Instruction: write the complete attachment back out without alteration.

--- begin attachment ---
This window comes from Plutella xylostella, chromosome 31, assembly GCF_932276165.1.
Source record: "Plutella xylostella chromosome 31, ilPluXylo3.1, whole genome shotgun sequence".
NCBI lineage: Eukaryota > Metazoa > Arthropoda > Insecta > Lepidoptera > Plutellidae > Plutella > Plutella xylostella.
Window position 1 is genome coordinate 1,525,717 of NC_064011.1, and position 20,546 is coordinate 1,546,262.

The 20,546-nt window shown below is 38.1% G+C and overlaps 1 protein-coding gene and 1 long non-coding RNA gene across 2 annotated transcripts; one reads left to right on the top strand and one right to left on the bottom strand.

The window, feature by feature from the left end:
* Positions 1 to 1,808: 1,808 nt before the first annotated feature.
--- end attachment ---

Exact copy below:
This window comes from Plutella xylostella, chromosome 31, assembly GCF_932276165.1.
Source record: "Plutella xylostella chromosome 31, ilPluXylo3.1, whole genome shotgun sequence".
NCBI lineage: Eukaryota > Metazoa > Arthropoda > Insecta > Lepidoptera > Plutellidae > Plutella > Plutella xylostella.
Window position 1 is genome coordinate 1,525,717 of NC_064011.1, and position 20,546 is coordinate 1,546,262.

The 20,546-nt window shown below is 38.1% G+C and overlaps 1 protein-coding gene and 1 long non-coding RNA gene across 2 annotated transcripts; one reads left to right on the top strand and one right to left on the bottom strand.

The window, feature by feature from the left end:
* Positions 1 to 1,808: 1,808 nt before the first annotated feature.